Everyone has experienced hell week in one way or another. For anybody that has been involved with a theatrical production – whether on stage or off – hell week means long hours, a nucleated schedule and a shrinkage of one’s social bubble to encompass (for a couple of days) a distilled few: one’s fellow cast and crew members. On the flip side of that coin, “hell week” has implications even for those who won’t have their names on the program: Friends of performers, directors and technicians must surrender to a complete (albeit temporary) absence of these companions. Considering how many students of the College are involved with the performing arts (way too many to count), hell week symptoms seem to be a serious pandemic sweeping the College. But is it all worth it? According to multiple representatives of the College stage scene, the answer is: most definitely.
Gabrielle DiBenedetto ’16, a cast member of the recent student-written musical, East O’ West O’ explained that the weekend before the first curtain entailed the entire crew basically camping out in the ’62 Center for Theatre and Dance – spending 13 hours there on Saturday and 12 on Sunday. “There were a lot of hours in a row, which was pretty tiring,” she said. When asked what in the world they needed all those hours for, she replied that they “must have had around a million dress rehearsals,” and added that, “it can get boring when you have to stand onstage for an hour, waiting for something to happen.” And it isn’t only the actors that are affected. For a production as big as East O’ West O’, the backstage crew, the technical crew, the lights and sound directors and the musicians have hours just as taxing as the performers’. Reflecting on the end of hell week, Chris Janson ’16, an East O’ West O’ musician, simply remarked, “Well, you’re definitely going to be seeing more of me now [that it’s over].”
Hell week also means getting a little bit too acquainted with the rehearsal spaces. Because so much time is spent backstage and onstage, cast and crew members are forced to become extremely comfortable with these surroundings. Theaters turn into living rooms, green rooms become bedrooms and dance studios are converted into communal nap areas. Some performers, though, find this to be their natural habitat. “I really like it because I just like being in the theater,” DiBenedetto said. “And that’s really all you do during hell week.”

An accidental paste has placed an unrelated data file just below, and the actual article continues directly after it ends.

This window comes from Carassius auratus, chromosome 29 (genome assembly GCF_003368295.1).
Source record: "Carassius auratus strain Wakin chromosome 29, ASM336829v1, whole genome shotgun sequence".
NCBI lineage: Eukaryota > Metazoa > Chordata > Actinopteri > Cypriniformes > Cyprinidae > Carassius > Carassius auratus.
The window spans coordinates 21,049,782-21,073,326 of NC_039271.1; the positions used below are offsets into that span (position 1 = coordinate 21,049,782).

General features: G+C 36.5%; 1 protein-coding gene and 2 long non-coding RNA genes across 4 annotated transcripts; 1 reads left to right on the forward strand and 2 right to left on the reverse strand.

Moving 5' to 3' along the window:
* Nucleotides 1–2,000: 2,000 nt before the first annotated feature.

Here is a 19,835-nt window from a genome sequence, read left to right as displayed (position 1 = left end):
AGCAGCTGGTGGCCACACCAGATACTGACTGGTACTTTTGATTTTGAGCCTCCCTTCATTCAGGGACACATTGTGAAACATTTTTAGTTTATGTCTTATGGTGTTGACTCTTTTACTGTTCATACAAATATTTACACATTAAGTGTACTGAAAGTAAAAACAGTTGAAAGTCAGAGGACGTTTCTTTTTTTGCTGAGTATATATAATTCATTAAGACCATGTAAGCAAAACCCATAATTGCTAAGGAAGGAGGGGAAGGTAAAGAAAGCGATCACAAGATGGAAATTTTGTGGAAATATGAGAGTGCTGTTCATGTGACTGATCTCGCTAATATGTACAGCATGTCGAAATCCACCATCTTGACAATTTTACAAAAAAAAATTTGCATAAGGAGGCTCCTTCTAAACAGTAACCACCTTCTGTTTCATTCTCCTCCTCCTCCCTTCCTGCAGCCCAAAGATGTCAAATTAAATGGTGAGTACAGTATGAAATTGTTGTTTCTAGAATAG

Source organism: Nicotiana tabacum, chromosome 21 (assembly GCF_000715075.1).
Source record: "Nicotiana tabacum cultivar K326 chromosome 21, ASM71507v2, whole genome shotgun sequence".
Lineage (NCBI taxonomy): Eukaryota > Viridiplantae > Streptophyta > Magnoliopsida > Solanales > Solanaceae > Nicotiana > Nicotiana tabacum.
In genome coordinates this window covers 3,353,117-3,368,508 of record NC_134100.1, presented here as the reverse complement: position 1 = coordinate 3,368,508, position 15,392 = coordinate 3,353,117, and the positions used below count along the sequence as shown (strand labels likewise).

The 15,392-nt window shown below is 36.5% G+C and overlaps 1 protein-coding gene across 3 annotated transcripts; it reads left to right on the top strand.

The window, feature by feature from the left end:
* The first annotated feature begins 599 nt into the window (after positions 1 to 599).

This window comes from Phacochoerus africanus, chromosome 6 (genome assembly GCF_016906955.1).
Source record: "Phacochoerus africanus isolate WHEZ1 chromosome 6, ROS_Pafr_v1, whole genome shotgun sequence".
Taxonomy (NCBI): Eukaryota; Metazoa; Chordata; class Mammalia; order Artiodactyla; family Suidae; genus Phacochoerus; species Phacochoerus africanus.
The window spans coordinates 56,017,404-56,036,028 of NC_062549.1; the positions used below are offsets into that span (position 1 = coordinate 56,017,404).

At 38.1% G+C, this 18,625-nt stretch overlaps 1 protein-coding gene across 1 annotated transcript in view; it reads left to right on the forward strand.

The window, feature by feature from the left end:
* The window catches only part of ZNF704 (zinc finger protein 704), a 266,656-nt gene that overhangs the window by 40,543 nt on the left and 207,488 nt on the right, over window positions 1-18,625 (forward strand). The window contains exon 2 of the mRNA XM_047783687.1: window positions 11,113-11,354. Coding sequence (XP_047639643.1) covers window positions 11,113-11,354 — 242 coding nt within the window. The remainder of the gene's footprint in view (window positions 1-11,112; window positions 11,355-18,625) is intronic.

But are the polishing, the blocking, the repeating of lines and the standing around really all worth it? Oh, yes, argued the performers I spoke to. Despite its difficulties, a lot of people find that it’s a great bonding experience for the cast, since they are forced to spend so much time together.
It seems that the intensity of hell week is highly dependent on the nature and size of the performance at hand. For the a cappella groups, who had their midsemester performances this weekend, hell week was slightly different. “We really only had an hour and a half more practice than we normally would,” Ephoria’s Raquel Rodriguez ’16 said. “It was really hard, though, because we would have really late-night practices to accommodate everyone’s schedules.” Because of these late hours, some nights “wouldn’t be as productive,” Rodriguez explained, but in general the hours were “pretty light.” Tanzim Milkey ’15 of the Springstreeters commented, “It wasn’t as much as we normally rehearse for final concerts, but it was more intense. We didn’t have as much time to practice so everyone had to get their game faces on.”
Contrary to the all-encompassing hell week of theatre productions, Brian Levine ’16 says that the week before his Jazz Ensemble Recital “wasn’t really that bad; we didn’t really have a hell week.” For Brian and the rest of the jazz ensemble that performed last Friday night, it was just “practice as usual.”
In general, there are several things about hell week that cannot be denied. It’s a lot of work. It forces casts and crews to spend hours and hours together in the same rehearsal space. And while the stress may pull some people apart, it generally serves to bond castmates and performers together. For some, it means merely couple of extra hours and for others full days at the studio. It can be tiring, numbing, frustrating and exhausting. But, in Rodriguez’s words, “In the end, it all paid off.”